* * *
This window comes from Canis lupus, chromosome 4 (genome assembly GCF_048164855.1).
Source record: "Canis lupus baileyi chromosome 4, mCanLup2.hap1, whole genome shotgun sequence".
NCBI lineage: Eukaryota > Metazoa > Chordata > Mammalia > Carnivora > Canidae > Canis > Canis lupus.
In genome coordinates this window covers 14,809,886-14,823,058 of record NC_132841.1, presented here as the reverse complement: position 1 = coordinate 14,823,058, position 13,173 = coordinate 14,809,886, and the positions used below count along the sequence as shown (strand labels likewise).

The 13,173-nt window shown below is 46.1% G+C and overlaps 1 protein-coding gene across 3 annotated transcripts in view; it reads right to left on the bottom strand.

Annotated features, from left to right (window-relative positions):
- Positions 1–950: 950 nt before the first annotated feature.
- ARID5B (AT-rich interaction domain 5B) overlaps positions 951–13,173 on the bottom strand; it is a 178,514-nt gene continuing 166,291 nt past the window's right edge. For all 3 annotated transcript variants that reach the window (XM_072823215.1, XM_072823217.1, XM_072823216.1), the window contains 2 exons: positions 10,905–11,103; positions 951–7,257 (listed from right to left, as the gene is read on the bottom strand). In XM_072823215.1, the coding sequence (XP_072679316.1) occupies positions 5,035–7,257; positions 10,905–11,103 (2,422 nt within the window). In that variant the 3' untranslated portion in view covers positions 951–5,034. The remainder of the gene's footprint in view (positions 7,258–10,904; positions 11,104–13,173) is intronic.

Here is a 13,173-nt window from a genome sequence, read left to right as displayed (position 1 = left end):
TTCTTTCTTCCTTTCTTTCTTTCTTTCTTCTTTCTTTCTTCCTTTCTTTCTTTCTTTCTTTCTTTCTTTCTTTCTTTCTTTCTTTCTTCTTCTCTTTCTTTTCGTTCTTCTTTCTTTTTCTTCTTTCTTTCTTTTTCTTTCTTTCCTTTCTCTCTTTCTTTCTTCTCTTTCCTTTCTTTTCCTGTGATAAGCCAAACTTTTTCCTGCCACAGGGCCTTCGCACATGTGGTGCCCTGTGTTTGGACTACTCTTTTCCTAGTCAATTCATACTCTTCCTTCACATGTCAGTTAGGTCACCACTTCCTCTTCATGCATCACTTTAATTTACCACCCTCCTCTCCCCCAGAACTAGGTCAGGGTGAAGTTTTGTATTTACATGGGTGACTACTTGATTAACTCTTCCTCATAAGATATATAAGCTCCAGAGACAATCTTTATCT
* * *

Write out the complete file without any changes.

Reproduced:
This window comes from Canis lupus, chromosome 4 (genome assembly GCF_048164855.1).
Source record: "Canis lupus baileyi chromosome 4, mCanLup2.hap1, whole genome shotgun sequence".
NCBI lineage: Eukaryota > Metazoa > Chordata > Mammalia > Carnivora > Canidae > Canis > Canis lupus.
In genome coordinates this window covers 14,809,886-14,823,058 of record NC_132841.1, presented here as the reverse complement: position 1 = coordinate 14,823,058, position 13,173 = coordinate 14,809,886, and the positions used below count along the sequence as shown (strand labels likewise).

The 13,173-nt window shown below is 46.1% G+C and overlaps 1 protein-coding gene across 3 annotated transcripts in view; it reads right to left on the bottom strand.

Annotated features, from left to right (window-relative positions):
- Positions 1–950: 950 nt before the first annotated feature.
- ARID5B (AT-rich interaction domain 5B) overlaps positions 951–13,173 on the bottom strand; it is a 178,514-nt gene continuing 166,291 nt past the window's right edge. For all 3 annotated transcript variants that reach the window (XM_072823215.1, XM_072823217.1, XM_072823216.1), the window contains 2 exons: positions 10,905–11,103; positions 951–7,257 (listed from right to left, as the gene is read on the bottom strand). In XM_072823215.1, the coding sequence (XP_072679316.1) occupies positions 5,035–7,257; positions 10,905–11,103 (2,422 nt within the window). In that variant the 3' untranslated portion in view covers positions 951–5,034. The remainder of the gene's footprint in view (positions 7,258–10,904; positions 11,104–13,173) is intronic.

Here is a 13,173-nt window from a genome sequence, read left to right as displayed (position 1 = left end):
TTCTTTCTTCCTTTCTTTCTTTCTTTCTTCTTTCTTTCTTCCTTTCTTTCTTTCTTTCTTTCTTTCTTTCTTTCTTTCTTTCTTTCTTCTTCTCTTTCTTTTCGTTCTTCTTTCTTTTTCTTCTTTCTTTCTTTTTCTTTCTTTCCTTTCTCTCTTTCTTTCTTCTCTTTCCTTTCTTTTCCTGTGATAAGCCAAACTTTTTCCTGCCACAGGGCCTTCGCACATGTGGTGCCCTGTGTTTGGACTACTCTTTTCCTAGTCAATTCATACTCTTCCTTCACATGTCAGTTAGGTCACCACTTCCTCTTCATGCATCACTTTAATTTACCACCCTCCTCTCCCCCAGAACTAGGTCAGGGTGAAGTTTTGTATTTACATGGGTGACTACTTGATTAACTCTTCCTCATAAGATATATAAGCTCCAGAGACAATCTTTATCT